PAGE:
‘The Flash’ Review: “The Nuclear Man”
It’s somewhat ironic that an episode featuring this much Firestorm would leave me a little cold. But that’s where I am tonight with ‘The Flash,’ which did enough to keep things moving along even if its actual content was all over the map both narratively and tonally. There were about three or four solid episodes in “The Nuclear Man,” all fighting for the same space. But whereas the battleground over Ronnie Raymond’s body yielded a literal explosion, this episode yielded few fireworks.
Since most storylines were pretty self-contained, let’s break them down from least interesting to most interesting.
Iris Does Everything But Publish An Article Saying Barry Has An STD
It’s one thing for the writers to write Iris as a self-starting go-getter that Barry pines after. I didn’t buy any of those actual qualities, but that had to do more with execution than intent. But at least then she was a fundamentally decent, if boring, character. Now? The writers have chosen to make her a truly ugly person, willing to sabotage Barry’s chances for any type of relationship with Linda Park for no other reason than the show has absolutely nothing for Iris to do at this point. ‘The Flash’ should have the newspaper send her on assignment to ‘Fortitude’ for a few months and see if anyone misses her. The show has so many things working right now that constantly adding Iris to the mix seems like stubbornness at this point. There’s no reason Iris can’t be complex and occasionally off-putting. But there’s actually no in-show reason for her to be that way right now, and that’s the issue.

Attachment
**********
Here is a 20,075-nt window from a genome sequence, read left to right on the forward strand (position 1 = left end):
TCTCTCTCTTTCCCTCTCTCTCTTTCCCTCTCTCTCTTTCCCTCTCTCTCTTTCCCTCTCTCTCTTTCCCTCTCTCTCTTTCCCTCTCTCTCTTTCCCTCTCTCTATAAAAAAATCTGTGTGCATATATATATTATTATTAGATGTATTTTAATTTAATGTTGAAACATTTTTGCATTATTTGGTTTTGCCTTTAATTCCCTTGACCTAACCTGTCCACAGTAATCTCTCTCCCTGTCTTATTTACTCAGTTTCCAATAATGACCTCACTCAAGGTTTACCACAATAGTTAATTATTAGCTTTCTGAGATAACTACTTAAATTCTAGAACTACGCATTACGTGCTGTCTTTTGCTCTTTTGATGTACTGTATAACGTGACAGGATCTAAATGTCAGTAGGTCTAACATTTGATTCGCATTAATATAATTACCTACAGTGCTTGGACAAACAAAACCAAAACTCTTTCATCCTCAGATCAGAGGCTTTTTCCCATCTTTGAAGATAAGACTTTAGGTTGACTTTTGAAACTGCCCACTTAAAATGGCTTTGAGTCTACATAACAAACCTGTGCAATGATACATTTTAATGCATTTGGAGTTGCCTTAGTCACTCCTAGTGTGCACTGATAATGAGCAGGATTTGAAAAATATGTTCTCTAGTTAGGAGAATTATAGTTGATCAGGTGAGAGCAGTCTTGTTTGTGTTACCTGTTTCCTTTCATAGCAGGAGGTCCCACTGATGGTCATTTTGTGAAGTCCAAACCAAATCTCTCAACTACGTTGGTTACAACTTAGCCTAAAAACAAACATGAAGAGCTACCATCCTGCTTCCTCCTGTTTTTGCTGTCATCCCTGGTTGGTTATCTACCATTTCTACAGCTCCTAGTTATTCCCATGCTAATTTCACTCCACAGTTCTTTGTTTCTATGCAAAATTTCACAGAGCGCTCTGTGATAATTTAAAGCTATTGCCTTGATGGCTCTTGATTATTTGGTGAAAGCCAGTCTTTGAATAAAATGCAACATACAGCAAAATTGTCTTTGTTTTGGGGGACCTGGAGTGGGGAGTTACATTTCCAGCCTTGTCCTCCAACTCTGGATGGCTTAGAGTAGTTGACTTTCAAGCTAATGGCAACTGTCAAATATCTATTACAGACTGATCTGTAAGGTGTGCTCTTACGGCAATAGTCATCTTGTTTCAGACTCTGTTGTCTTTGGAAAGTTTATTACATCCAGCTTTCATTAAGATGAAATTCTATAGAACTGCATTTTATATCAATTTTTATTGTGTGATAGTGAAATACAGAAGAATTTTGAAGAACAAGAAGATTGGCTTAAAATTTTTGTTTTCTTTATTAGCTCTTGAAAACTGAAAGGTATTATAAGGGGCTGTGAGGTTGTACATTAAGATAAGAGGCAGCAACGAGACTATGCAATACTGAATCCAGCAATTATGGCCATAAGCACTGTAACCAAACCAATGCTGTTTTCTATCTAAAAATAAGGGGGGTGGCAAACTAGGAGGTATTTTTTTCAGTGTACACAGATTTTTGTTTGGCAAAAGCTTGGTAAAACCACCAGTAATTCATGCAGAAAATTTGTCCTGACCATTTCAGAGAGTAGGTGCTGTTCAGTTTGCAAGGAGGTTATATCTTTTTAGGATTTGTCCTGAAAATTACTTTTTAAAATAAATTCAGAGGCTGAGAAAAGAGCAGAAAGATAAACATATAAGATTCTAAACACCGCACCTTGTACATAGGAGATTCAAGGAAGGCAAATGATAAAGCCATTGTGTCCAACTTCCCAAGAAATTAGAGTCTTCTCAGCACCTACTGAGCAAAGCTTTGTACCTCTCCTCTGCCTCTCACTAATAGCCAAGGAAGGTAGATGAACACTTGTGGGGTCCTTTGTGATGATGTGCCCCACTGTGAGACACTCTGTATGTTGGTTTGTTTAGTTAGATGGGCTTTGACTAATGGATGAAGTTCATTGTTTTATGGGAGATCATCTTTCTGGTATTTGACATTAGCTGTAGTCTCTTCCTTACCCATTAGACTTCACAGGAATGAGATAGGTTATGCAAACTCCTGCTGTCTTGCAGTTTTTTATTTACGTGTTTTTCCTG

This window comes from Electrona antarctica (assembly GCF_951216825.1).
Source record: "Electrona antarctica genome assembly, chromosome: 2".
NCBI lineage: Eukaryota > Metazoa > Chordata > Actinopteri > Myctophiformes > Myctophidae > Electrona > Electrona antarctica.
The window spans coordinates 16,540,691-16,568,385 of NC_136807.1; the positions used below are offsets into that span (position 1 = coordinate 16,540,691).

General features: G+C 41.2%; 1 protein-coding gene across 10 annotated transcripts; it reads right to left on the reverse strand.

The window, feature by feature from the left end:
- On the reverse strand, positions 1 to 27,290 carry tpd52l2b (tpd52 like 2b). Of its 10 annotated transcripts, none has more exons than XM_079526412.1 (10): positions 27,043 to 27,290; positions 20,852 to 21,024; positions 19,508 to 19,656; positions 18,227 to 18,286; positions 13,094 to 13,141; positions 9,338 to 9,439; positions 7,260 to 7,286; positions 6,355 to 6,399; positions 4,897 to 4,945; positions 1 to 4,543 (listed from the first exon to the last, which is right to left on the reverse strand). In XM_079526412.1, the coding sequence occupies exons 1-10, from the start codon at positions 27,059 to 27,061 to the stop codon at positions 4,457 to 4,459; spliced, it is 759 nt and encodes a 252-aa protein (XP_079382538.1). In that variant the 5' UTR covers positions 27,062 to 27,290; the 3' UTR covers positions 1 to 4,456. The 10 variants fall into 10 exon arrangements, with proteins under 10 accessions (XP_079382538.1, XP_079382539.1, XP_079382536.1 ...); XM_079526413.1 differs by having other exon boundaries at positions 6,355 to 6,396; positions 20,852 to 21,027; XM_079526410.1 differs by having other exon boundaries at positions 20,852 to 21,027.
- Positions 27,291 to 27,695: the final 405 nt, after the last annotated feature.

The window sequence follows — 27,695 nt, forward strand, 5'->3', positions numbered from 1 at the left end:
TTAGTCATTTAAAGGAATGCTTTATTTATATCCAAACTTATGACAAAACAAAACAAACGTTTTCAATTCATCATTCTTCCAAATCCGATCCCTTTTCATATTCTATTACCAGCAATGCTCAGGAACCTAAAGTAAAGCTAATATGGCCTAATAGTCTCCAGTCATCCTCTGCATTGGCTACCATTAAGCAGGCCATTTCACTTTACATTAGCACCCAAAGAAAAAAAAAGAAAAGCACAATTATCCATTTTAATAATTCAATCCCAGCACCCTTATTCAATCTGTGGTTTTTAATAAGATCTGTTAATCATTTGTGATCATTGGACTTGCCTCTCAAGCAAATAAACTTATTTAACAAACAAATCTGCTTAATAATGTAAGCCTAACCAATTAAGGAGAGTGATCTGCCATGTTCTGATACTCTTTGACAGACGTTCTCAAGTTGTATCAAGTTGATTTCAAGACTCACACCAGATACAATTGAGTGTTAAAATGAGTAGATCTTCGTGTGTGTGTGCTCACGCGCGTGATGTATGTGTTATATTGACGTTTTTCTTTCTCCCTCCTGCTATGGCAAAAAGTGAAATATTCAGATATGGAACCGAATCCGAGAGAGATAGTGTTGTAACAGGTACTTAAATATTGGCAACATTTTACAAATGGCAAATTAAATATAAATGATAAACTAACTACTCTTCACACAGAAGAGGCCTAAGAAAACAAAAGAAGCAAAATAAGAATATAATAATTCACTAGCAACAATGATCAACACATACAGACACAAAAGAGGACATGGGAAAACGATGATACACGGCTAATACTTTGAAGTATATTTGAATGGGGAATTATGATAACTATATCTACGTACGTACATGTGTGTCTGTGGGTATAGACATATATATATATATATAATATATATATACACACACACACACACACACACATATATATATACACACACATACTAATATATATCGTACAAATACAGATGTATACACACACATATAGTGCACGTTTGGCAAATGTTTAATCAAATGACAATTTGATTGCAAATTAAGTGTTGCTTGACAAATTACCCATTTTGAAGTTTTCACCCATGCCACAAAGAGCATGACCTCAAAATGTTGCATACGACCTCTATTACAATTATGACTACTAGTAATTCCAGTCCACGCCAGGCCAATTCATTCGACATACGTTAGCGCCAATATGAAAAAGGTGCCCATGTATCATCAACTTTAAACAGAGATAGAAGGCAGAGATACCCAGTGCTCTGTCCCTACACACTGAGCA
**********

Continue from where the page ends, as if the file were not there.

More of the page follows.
As for the Barry/Linda material: They are pretty cute together, even if a) the old “Barry gets a phone call mid-makeout sessions” got super old, and super fast, and b) I’m pretty sure there was a part where Barry turned into a vibrating, human-sized adult toy. Not that Linda minded! And I’m not a prude! But let’s leave that stuff to Tumblr, shall we, show?
Firestorm Talks It Out Before Blowing It Up
The character of Firestorm is built for the comics, where visual elements unique to the page can illuminate the type of struggle Raymond/Stein is going through succinctly and with great alpomb. But because we’ve seen so little of Victor Garber at this point, all we can really witness now is Robbie Amell doing a bad Garber impersonation, which doesn’t really help anyone. Indeed, only near the end, when Amell talks with Grant Gustin about Einstein, does the hybrid creation truly work. It doesn’t help that Amell has spent nearly every on-screen moment having an asthma attack while on fire. Without exposed time to either Stein or Raymond as individuals, and little sense of their struggle inhabiting the same body, nothing involving Firestorm truly landed tonight.
Curiously, the show didn’t lean on Danielle Panabaker to do the heavy lifting tonight in this arena. Last week’s episode showed Caitlin finally ready to move on without Ronnie, and yet we saw very little of her struggle tonight when confronted with the hybrid until just before the episode-ending explosion. All the time invested in the Barry/Linda/Iris storyline could have been transferred here, and given a lot more weight to the (literal) ticking time bomb at the heart of this episode.